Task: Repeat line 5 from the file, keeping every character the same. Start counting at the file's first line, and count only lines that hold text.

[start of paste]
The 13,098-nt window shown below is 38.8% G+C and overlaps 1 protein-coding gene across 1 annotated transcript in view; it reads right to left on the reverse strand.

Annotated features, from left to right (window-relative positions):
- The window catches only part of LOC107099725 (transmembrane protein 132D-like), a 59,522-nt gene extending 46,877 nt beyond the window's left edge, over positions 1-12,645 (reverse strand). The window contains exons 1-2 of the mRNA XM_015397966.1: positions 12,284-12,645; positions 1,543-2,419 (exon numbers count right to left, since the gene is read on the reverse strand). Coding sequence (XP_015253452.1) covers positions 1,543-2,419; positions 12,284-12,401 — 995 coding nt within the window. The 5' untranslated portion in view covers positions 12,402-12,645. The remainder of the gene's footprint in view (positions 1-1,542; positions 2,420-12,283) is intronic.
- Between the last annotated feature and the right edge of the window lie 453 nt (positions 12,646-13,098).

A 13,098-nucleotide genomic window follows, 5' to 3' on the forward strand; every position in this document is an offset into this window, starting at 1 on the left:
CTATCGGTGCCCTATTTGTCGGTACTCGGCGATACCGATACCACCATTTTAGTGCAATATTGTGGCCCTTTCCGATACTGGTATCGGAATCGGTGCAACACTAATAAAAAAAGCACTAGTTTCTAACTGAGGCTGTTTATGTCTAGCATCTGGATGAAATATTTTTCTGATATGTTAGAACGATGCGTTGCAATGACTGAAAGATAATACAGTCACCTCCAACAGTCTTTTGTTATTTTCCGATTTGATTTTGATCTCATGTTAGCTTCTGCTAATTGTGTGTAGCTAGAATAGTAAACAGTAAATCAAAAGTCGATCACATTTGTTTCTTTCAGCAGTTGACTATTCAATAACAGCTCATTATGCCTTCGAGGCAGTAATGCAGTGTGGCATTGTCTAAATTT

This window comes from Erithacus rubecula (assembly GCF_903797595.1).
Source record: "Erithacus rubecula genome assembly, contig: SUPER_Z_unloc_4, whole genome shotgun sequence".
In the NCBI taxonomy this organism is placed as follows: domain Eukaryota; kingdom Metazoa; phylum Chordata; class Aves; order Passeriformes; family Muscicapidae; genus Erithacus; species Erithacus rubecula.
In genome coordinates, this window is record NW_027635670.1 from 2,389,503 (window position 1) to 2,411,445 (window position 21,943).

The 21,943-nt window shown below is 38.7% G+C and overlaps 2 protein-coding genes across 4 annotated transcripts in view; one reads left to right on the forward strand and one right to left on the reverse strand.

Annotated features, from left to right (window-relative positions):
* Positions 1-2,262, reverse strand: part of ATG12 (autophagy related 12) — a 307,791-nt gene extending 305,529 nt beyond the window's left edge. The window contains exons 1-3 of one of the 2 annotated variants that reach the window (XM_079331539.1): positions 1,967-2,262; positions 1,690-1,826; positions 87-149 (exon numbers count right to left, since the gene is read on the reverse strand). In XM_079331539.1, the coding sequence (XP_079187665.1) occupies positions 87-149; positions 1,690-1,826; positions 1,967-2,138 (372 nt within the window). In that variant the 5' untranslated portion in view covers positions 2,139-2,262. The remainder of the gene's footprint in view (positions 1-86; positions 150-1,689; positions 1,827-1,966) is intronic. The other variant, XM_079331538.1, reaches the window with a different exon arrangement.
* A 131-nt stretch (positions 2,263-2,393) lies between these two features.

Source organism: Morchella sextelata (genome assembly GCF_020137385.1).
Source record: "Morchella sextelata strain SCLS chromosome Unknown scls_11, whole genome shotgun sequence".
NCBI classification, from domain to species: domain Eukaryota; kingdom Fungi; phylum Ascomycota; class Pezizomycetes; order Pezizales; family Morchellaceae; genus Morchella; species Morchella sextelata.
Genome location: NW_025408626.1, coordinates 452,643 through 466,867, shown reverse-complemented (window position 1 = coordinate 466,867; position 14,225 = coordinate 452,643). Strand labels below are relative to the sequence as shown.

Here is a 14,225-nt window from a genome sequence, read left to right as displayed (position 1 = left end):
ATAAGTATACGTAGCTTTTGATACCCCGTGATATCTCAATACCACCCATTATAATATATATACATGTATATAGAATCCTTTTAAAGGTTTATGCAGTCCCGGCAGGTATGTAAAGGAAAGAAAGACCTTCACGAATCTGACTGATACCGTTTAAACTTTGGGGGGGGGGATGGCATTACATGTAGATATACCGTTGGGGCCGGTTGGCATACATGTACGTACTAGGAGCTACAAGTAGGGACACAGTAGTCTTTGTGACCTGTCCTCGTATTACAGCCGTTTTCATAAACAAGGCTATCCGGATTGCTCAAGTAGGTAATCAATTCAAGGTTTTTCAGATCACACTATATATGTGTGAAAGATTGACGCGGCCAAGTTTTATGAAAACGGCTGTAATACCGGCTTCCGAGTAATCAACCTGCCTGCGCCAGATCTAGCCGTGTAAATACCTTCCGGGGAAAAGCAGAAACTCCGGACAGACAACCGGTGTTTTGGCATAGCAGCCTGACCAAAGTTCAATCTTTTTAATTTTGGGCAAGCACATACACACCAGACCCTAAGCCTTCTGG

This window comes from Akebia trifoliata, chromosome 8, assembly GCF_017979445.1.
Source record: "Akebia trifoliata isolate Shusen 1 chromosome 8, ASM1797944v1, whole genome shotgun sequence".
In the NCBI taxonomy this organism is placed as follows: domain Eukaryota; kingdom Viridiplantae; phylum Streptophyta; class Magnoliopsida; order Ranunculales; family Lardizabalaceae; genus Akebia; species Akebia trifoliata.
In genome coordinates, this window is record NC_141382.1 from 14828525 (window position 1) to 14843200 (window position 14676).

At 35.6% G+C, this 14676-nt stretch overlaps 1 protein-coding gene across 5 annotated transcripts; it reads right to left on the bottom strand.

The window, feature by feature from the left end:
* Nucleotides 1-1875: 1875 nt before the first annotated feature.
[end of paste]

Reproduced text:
A 13,098-nucleotide genomic window follows, 5' to 3' on the forward strand; every position in this document is an offset into this window, starting at 1 on the left: